The T20I series between England and South Africa ended last night, and what an ending it was! This post looks back at that series.
MATCH 1: BEURAN HENDRICKS’ HORROR SHOW
South Africa bossed this match for most of its duration, but in the 17th over of the innings Beuran Hendricks lost his bearings completely and in so doing lost South Africa the match. England had needed 51 off the last 24 balls to win, but by the time Hendricks had reached the end of his over, taking nine deliveries instead of the regulation six to do so, that had become 23 of 18, and England were suddenly in full control, and duly completed their victory with four balls and five wickets to spare.
MATCH 2: NGIDI’S PYRRHIC VICTORY OVER MALAN
Once again England were behind for large parts of this match, and with three overs to go in the chase they needed 28, which looked a tough proposition on a slow pitch. Ngidi;s final over was the 18th over of the chase, and although he dismissed Malan with the fifth ball of it the previous four had been dispatched for 14. The dismissal was immediately followed by a wide and then two off the extra delivery necessitated by the infraction, which reduced the target to 11 off 12 balls. South Africa opted for Nortje rather than Rabada to bowl the 19th, and by the end of it England needed just three to win, and gamely though he tried not even Rabada could prevent that.
MATCH 3: THE MALAN MASTERCLASS
South Africa won the toss and batted. After 10 overs they were 66-3, by the end of the 15th this had improved to 107-3, and then Rassie van der Dussen and Faf du Plessis went crazy in the last five overs, plundering no fewer than 84 further runs to finish on 191-3, a daunting looking total.
Roy made 16 before holing out, which brought Dawid Malan, the world no1 ranked T20I batter, in to join Buttler. Malan hit 10 off his first two balls, and simply kept on going. Buttler supported him well, and by the end of the 10th over England were 85-1, needing 107 in the remaining 10 to complete a 3-0 sweep. By the end of the 15th, such was the onslaught they now launched, this target had been reduced to 29 in the final five overs, and in the 18th over Malan hit his fifth six to move to 94 and put England within six of the target. The next delivery was a wide, and then Malan hit a four to level the scores. Off the fourth legal delivery of the over Malan took the match and series winning single, finishing unbeaten on 99 off 47 balls. This victory took England to the top of T20I rankings, and Malan’s innings saw him become the first T20I batter to have a rating of over 900 points – 915 to be exact. In his 19th T20I it was tenth score of 50 or more, and his average in the form of the game now stands at 53. Before this match began, for all his ranking, there were those still questioning whether Malan was worth his place in the team. He provided the most emphatic of affirmative answers to that one, and I trust we will hear no more of such nonsense.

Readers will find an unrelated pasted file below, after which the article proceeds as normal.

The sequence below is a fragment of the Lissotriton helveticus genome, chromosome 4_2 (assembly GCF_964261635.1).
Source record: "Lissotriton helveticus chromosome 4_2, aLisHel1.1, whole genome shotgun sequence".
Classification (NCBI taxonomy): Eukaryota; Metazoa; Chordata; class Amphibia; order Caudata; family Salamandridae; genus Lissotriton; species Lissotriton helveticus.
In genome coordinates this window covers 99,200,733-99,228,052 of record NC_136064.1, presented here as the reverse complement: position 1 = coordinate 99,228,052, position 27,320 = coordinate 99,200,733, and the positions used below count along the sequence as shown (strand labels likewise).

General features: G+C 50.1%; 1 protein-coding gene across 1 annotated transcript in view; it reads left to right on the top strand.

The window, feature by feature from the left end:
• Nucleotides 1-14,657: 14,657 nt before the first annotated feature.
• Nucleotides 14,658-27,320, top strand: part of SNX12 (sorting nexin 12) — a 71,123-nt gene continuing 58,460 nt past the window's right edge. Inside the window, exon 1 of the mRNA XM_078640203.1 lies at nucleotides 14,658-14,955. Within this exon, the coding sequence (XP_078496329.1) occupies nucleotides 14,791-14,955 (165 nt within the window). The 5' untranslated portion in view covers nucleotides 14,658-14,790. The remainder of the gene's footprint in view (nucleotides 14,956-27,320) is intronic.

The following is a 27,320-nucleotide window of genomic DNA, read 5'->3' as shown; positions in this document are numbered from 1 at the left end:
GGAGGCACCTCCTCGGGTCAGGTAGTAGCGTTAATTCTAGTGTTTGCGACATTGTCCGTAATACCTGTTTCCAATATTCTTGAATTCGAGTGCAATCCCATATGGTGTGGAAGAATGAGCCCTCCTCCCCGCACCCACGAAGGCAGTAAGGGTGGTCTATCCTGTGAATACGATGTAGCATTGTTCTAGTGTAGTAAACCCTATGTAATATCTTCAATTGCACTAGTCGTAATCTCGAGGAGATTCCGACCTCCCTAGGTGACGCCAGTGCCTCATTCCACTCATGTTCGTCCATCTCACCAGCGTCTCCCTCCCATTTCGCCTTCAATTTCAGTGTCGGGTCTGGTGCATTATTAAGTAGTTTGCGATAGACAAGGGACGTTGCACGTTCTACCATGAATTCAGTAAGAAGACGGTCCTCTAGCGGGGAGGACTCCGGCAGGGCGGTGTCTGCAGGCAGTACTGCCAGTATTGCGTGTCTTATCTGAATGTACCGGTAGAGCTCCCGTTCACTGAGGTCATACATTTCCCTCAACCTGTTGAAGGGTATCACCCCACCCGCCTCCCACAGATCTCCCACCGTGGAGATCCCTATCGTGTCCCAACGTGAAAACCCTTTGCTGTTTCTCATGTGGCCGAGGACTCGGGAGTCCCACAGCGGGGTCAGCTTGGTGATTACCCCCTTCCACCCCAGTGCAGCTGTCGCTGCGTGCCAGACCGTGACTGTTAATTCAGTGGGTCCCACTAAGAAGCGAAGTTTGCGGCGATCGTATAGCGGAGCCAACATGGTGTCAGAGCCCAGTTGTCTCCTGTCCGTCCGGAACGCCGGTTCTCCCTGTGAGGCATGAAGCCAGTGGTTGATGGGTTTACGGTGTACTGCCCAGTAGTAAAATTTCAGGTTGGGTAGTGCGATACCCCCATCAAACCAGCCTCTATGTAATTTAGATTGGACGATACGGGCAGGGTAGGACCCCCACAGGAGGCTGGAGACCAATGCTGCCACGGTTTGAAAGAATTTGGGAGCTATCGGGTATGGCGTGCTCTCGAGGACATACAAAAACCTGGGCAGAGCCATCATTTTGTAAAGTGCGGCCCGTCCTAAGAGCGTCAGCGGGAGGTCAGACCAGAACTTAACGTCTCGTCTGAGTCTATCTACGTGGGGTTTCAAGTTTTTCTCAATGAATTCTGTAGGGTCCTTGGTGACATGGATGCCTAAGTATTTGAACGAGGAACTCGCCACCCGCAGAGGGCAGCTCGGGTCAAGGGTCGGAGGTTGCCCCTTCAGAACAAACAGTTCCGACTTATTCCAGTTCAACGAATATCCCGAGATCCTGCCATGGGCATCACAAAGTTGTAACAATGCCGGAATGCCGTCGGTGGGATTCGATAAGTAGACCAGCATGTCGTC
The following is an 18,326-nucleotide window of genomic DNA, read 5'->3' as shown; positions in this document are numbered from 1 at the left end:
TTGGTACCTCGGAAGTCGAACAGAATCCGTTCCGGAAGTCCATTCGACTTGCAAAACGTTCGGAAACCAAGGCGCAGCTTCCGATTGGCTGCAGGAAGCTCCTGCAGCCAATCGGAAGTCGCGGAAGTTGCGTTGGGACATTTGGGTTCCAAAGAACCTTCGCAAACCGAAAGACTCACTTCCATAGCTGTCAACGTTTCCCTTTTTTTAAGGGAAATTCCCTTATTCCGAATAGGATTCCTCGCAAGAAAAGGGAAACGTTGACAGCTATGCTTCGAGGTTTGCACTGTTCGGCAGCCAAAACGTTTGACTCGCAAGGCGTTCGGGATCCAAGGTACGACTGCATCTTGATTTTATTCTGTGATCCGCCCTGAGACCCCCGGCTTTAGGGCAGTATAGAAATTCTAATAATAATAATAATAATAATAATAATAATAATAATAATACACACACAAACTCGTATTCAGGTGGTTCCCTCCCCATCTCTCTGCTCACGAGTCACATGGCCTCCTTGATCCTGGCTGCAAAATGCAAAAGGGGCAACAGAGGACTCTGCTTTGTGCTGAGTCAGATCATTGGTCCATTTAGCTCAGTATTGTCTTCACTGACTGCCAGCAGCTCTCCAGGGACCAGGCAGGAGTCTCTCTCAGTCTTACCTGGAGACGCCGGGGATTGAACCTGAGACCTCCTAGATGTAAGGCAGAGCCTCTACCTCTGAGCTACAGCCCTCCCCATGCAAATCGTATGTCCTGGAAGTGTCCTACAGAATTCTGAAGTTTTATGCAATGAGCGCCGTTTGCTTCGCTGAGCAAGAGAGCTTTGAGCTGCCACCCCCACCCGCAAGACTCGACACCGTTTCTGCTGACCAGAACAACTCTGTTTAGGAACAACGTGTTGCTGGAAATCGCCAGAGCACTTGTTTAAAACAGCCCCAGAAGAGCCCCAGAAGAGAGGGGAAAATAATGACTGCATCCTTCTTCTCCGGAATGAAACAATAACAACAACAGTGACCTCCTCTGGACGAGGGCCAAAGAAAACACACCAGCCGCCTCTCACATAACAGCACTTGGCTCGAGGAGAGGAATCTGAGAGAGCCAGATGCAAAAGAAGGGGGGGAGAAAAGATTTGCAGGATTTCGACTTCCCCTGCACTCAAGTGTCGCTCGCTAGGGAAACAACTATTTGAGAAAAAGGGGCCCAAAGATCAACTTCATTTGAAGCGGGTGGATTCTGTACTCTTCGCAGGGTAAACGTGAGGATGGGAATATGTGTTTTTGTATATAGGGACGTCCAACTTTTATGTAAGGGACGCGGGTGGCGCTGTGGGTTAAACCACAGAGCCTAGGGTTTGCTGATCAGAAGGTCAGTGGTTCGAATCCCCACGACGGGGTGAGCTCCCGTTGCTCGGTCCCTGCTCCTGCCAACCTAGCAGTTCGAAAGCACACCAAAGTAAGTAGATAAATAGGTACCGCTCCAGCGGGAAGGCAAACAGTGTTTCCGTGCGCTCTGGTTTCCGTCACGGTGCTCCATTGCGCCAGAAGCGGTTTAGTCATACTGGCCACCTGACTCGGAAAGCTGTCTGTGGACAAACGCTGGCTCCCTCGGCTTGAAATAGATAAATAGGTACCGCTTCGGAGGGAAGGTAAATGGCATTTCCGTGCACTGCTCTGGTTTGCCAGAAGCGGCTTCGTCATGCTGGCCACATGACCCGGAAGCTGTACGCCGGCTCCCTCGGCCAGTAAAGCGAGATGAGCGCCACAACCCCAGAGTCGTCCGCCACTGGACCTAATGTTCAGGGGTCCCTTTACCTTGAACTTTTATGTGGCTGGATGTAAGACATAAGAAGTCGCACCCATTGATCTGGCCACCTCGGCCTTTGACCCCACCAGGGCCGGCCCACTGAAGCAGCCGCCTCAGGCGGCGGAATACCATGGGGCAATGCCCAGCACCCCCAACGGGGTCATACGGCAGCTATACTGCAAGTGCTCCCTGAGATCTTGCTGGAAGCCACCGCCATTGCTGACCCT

The first two matches of this series were closely fought, with the result in doubt until quite close to the end, but this was every bit as much of a shellacking as a margin of nine wickets with 14 balls to spare suggests. Less than eight hours after this game finished Australia set out to make at a 3-0 sweep of an ODI series against India, and failed to deliver, going down by 13 runs, the hitherto dominant Steve Smith (rapid centuries in both the first two matches) contributing just seven.
A PETITION, A LINK AND PHOTOGRAPHS
Jenny Jones of the Green Party, a former deputy mayor of London and now in the House of Lords, drew my attention to this change.org petition calling on current London mayor Sadiq Khan to take control of arterial roads in the borough of Kensington & Chelsea. It is quite clear from the information contained in the petition that RBKC are failing miserably to do the job. A screenshot of the petition can be seen below:
Richard Murphy of Tax Research UK has put up a post titled MMT: a primer, which I heartily recommend you to read. If you want to explore the subject in greater detail, as I hope, then as well as Richard’s blog I recommend that you get hold of a copy of Stephanie Kelton’s “The Deficit Myth”.
Finally, here are a few photographs: